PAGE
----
More older couples are getting divorced
Many people might think that if a couple has lasted into their golden years, their marriage will last for the rest of their lives. However, there is an increase in the number of couples filing for divorce after the age of 50 in Utah and around the rest of the country. The rates for this so-called gray divorce, otherwise known as silver or late-life divorce, have increased in the past few years.
With many states offering no-fault divorce and the freedom of no longer having kids, seniors are more willing to divorce, according to Time. Out of the total number of Americans filing for divorce, 1 in 4 are over the older than 50 and nearly 1 in 10 is 64 or older. Although these divorces allow these individuals to enjoy the retirement years in happiness rather than suffering in unhappy marriages, it does come with some downsides. Living alone might have a negative impact on one's health. There might be an economic impact as well due to the division of assets and changes to social security and other sources of retirement income.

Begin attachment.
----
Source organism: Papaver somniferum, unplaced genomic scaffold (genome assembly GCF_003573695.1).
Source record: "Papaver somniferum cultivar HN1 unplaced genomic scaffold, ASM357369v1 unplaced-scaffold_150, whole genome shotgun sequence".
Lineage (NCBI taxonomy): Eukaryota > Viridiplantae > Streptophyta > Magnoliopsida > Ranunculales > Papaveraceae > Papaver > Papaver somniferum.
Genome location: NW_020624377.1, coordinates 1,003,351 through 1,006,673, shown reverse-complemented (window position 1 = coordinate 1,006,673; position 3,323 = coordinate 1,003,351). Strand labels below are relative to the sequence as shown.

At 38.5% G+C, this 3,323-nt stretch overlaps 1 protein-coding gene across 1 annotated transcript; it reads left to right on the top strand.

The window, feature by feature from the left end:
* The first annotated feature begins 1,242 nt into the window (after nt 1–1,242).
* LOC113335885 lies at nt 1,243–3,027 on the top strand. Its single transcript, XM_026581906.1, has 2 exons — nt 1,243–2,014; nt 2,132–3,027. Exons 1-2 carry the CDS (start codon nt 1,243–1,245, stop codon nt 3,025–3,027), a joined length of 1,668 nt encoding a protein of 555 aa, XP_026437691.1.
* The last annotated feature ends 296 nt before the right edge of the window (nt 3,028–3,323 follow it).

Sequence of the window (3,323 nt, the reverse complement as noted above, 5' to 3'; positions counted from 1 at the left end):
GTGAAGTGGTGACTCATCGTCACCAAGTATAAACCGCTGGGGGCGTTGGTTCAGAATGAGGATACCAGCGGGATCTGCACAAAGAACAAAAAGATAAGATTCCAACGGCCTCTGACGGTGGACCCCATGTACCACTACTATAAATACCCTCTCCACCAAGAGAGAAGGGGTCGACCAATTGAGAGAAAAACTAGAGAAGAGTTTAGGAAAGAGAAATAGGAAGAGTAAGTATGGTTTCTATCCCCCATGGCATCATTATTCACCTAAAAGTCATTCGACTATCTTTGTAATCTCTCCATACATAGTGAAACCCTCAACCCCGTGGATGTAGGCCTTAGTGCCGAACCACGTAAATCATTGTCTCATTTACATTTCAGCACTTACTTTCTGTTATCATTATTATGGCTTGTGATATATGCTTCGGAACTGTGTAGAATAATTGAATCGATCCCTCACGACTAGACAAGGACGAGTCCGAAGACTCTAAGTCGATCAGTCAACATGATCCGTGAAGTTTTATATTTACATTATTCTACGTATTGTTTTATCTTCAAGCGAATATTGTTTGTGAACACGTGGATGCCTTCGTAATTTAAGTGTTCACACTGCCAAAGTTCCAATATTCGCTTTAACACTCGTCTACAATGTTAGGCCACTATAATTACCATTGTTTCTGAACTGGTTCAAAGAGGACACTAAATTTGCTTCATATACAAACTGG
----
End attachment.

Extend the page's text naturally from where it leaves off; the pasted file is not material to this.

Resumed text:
According to the Charlotte Observer, recent research found the chance of a couple divorcing after the age of 50 in 2014 was twice what it was in 1990. This is a striking difference when compared to the decreases or plateaus seen in younger age groups.
There are several possible reasons for the increase in gray divorce. The changes in the status of women imparted from the feminist movement have led to older women feeling more empowered to divorce rather than stay in an unhappy situation, even later in life. In fact, women instigate sixty percent of divorces involving those over the age of 40.
Some of these newly divorced couples are attributed to second or third marriages, which increase the risk of a divorce regardless of age and other factors. An extended life span and wide acceptance of divorce have led to societal changes that make it easier for older individuals to decide to divorce rather than continue in an unhappy union.